Let’s break down each domain in detail in the next sections.
Application Design and Build
The first domain of the curriculum evolves around designing and building a containerized application and operating it in Kubernetes. You will need to be familiar with basic container concepts and how to define a container inside of a Pod. In addition, the domain covers more advanced use cases and Kubernetes concepts: the use of storage in Pods, the need for defining multiple containers inside of a Pod, and how to define and execute batch and periodic workloads.
This domain primarily focuses on the Kubernetes primitive Deployment. A Deployment helps with scaling Pods with the same definition, so-called replicas, and managing the configuration across all replicas it controls. You need to understand the ins and outs of managing Deployments including strategies helpful for rolling out new versions of an application to replicas in a controlled fashion. Lastly, you will need to be familiar with Helm, an open source tool for managing a set of manifests required to deploy and configure an application stack.
Application Observability and Maintenance
Deploying an application to Kubernetes is only the first step. You need to be able to monitor, inspect, and potentially debug Kubernetes objects. Probes are an important concept covered by the domain that define health checks for applications running in a Pod. Furthermore, you need to be confident with identifying runtime issues for workload and how to fix them.
Application Environment, Configuration and Security
Kubernetes offers security and resource management features configurable for a Pod. This includes the security context and resource requirements/constraints covered in this domain. Furthermore, you need to be able to demonstrate the use of ConfigMaps and Secrets to inject configuration data into a Pod to control its runtime behavior. The domain also touches on the rudimentary concepts and functionality of Role-Based Access Control (RBAC) and Custom Resource Definitions (CRDs).
Services & Networking
The last domain of the curriculum deals with providing network access to your application from within the cluster and outside of the cluster. For that purpose, you’ll need to demonstrate knowledge of Services and Ingresses. Lastly, have a rough understanding of network policies which are essentially rules that deny or permit Pod-to-Pod communication.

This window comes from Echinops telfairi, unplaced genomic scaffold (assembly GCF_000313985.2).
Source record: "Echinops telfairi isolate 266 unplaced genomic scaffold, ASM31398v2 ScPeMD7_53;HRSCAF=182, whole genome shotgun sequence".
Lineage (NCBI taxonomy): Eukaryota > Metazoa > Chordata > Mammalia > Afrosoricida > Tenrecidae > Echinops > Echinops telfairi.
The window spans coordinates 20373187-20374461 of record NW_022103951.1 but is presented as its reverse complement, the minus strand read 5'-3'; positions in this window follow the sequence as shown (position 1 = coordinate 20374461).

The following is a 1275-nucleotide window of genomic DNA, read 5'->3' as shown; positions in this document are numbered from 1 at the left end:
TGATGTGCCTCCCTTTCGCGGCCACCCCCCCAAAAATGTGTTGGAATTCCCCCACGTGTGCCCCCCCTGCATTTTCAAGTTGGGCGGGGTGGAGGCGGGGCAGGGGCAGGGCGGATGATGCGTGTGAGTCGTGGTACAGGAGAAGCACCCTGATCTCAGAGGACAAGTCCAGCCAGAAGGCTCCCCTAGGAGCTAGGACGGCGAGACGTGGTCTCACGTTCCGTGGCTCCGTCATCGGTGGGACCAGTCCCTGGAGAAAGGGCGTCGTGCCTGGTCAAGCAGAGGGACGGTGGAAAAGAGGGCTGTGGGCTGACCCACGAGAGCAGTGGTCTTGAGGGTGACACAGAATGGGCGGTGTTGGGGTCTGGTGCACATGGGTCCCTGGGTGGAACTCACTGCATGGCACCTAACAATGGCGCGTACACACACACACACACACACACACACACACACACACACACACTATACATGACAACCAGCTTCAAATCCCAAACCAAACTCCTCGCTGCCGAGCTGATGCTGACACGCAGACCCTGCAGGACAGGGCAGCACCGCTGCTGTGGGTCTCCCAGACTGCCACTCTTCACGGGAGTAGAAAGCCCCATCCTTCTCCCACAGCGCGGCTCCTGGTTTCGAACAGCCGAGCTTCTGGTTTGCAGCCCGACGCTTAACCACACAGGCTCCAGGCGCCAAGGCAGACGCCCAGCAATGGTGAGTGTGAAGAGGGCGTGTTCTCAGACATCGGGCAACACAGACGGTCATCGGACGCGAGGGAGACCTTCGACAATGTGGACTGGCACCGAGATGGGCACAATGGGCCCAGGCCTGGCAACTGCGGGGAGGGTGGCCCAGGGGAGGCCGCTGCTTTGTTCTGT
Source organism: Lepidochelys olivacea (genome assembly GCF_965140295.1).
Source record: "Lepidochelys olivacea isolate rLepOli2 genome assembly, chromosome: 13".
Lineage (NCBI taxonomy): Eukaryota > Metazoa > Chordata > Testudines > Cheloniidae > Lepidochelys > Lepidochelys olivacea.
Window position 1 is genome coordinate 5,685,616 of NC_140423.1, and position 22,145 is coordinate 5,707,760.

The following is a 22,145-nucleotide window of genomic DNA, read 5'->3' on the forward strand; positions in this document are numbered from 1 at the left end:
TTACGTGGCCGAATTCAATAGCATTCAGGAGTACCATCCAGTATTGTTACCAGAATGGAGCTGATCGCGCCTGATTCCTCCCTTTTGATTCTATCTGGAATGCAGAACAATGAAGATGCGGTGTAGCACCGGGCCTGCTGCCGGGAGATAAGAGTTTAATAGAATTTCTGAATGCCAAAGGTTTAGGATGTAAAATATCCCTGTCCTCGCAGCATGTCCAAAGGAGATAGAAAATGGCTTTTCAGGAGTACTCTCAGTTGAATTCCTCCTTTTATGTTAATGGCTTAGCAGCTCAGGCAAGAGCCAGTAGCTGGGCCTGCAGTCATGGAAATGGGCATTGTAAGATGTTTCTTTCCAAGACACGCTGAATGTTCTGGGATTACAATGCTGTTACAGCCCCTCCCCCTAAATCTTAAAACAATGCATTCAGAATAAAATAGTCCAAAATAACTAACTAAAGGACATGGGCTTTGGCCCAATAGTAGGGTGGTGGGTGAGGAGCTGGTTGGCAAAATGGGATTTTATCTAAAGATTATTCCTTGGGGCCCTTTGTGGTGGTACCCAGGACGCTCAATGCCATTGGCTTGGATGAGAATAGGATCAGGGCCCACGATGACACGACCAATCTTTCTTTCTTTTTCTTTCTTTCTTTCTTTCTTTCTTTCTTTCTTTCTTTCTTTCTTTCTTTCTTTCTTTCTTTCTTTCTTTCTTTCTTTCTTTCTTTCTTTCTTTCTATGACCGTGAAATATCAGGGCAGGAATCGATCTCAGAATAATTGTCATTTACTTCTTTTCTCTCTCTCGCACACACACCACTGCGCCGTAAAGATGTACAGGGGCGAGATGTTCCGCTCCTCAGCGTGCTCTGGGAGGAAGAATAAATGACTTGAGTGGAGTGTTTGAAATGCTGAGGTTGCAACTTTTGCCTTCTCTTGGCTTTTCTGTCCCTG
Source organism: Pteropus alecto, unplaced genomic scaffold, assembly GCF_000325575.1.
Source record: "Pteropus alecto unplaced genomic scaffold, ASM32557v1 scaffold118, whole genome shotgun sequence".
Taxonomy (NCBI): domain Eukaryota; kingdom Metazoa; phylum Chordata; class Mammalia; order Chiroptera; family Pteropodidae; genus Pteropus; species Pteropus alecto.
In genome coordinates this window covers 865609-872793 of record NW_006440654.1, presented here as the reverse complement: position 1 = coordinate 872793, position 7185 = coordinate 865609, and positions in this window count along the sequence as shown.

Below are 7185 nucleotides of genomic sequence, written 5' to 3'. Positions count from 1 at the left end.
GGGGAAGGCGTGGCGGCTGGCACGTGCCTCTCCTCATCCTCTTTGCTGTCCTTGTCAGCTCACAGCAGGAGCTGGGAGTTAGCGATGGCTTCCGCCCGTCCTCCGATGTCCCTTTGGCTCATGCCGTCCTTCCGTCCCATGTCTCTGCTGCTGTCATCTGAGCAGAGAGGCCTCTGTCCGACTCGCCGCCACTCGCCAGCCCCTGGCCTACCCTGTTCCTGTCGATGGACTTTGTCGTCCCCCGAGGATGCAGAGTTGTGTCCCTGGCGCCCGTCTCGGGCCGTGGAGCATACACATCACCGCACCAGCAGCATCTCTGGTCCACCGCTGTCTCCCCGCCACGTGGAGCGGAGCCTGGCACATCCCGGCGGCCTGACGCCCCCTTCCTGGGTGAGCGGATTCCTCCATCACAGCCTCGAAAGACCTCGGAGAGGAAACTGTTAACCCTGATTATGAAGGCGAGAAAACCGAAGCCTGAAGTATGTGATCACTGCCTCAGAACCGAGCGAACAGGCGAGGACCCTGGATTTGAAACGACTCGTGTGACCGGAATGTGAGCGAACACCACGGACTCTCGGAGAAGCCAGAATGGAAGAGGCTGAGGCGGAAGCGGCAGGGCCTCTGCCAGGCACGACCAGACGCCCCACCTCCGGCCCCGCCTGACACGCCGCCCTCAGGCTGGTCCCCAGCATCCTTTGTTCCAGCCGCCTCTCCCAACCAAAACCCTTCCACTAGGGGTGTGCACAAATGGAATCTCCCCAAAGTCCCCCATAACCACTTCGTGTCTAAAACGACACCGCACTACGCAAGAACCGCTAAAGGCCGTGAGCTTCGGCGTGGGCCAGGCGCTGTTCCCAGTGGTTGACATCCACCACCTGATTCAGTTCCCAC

Involved Kubernetes Primitives
Some of the exam objectives can be covered by understanding the relevant core Kubernetes primitives. Be aware that the exam combines multiple concepts in a single problem. Refer to Figure 1-2 as a rough guide to the applicable Kubernetes resources and their relationships.
During the exam, you are permitted to open a well-defined list of web pages as a reference. You can freely browse those pages and copy-paste code to the exam terminal.
The official Kubernetes documentation includes the reference manual, the GitHub site, and the blog:
Reference manual: https://kubernetes.io/docs
While having the Kubernetes documentation pages at hand is extremely valuable, make sure you know where to find the relevant information within those pages. In preparation for the test, read all the documentation pages from start to end at least one time. Don’t miss out on the search functionality of the official documentation pages. For reference, Appendix B maps the exam objectives to the relevant documentation pages.
Using the documentation efficiently
Using a search term will likely lead you to the right documentation pages quicker than navigating the menu items. Copying and pasting code snippets from the documentation into the console of the exam environment works reasonably well. Sometimes you may have to adjust the YAML indentation manually as the proper formatting may get lost in the process.
Exam Environment and Tips
To take the exam, you must purchase a voucher as registration. A voucher can be acquired on the CNCF training and certification web page. On occasion, the CNCF offers discounts for the voucher (e.g., around the US holiday Thanksgiving). Those discount offers are often announced on the Twitter account @LF_Training.
With the voucher in hand, you can schedule a time for the exam. On the day of your scheduled test, you’ll be asked to log into the test platform with a URL provided to you by email. You’ll be asked to enable the audio and video feed on your computer to discourage you from cheating. A proctor will oversee your actions via audio/video feed and terminate the session if she thinks you are not following the rules.
The voucher you purchased grants two attempts to pass the exam. I recommend preparing reasonably well before taking the test on the first attempt. It will give you a fair chance to pass the test and provide you with a good impression of the exam environment and the complexity of the questions. Don’t sweat it if you do not pass the test on the first attempt. You’ve got another free shot.